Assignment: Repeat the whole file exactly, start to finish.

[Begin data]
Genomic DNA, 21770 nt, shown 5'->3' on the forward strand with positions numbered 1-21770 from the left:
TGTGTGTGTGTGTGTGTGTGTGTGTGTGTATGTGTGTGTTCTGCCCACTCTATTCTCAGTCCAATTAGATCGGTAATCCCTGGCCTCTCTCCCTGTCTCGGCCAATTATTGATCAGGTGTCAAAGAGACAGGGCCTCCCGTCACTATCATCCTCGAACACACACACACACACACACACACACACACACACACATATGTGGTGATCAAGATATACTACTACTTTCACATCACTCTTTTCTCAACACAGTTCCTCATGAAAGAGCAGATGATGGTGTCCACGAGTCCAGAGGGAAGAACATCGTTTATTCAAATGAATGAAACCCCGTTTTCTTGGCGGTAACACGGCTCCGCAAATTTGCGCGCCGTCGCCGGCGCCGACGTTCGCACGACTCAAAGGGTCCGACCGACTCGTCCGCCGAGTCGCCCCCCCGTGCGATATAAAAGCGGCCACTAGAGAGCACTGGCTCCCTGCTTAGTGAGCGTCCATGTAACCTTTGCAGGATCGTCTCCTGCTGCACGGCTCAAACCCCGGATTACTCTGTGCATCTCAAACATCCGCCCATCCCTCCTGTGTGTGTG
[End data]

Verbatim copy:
Genomic DNA, 21770 nt, shown 5'->3' on the forward strand with positions numbered 1-21770 from the left:
TGTGTGTGTGTGTGTGTGTGTGTGTGTGTATGTGTGTGTTCTGCCCACTCTATTCTCAGTCCAATTAGATCGGTAATCCCTGGCCTCTCTCCCTGTCTCGGCCAATTATTGATCAGGTGTCAAAGAGACAGGGCCTCCCGTCACTATCATCCTCGAACACACACACACACACACACACACACACACACACACATATGTGGTGATCAAGATATACTACTACTTTCACATCACTCTTTTCTCAACACAGTTCCTCATGAAAGAGCAGATGATGGTGTCCACGAGTCCAGAGGGAAGAACATCGTTTATTCAAATGAATGAAACCCCGTTTTCTTGGCGGTAACACGGCTCCGCAAATTTGCGCGCCGTCGCCGGCGCCGACGTTCGCACGACTCAAAGGGTCCGACCGACTCGTCCGCCGAGTCGCCCCCCCGTGCGATATAAAAGCGGCCACTAGAGAGCACTGGCTCCCTGCTTAGTGAGCGTCCATGTAACCTTTGCAGGATCGTCTCCTGCTGCACGGCTCAAACCCCGGATTACTCTGTGCATCTCAAACATCCGCCCATCCCTCCTGTGTGTGTG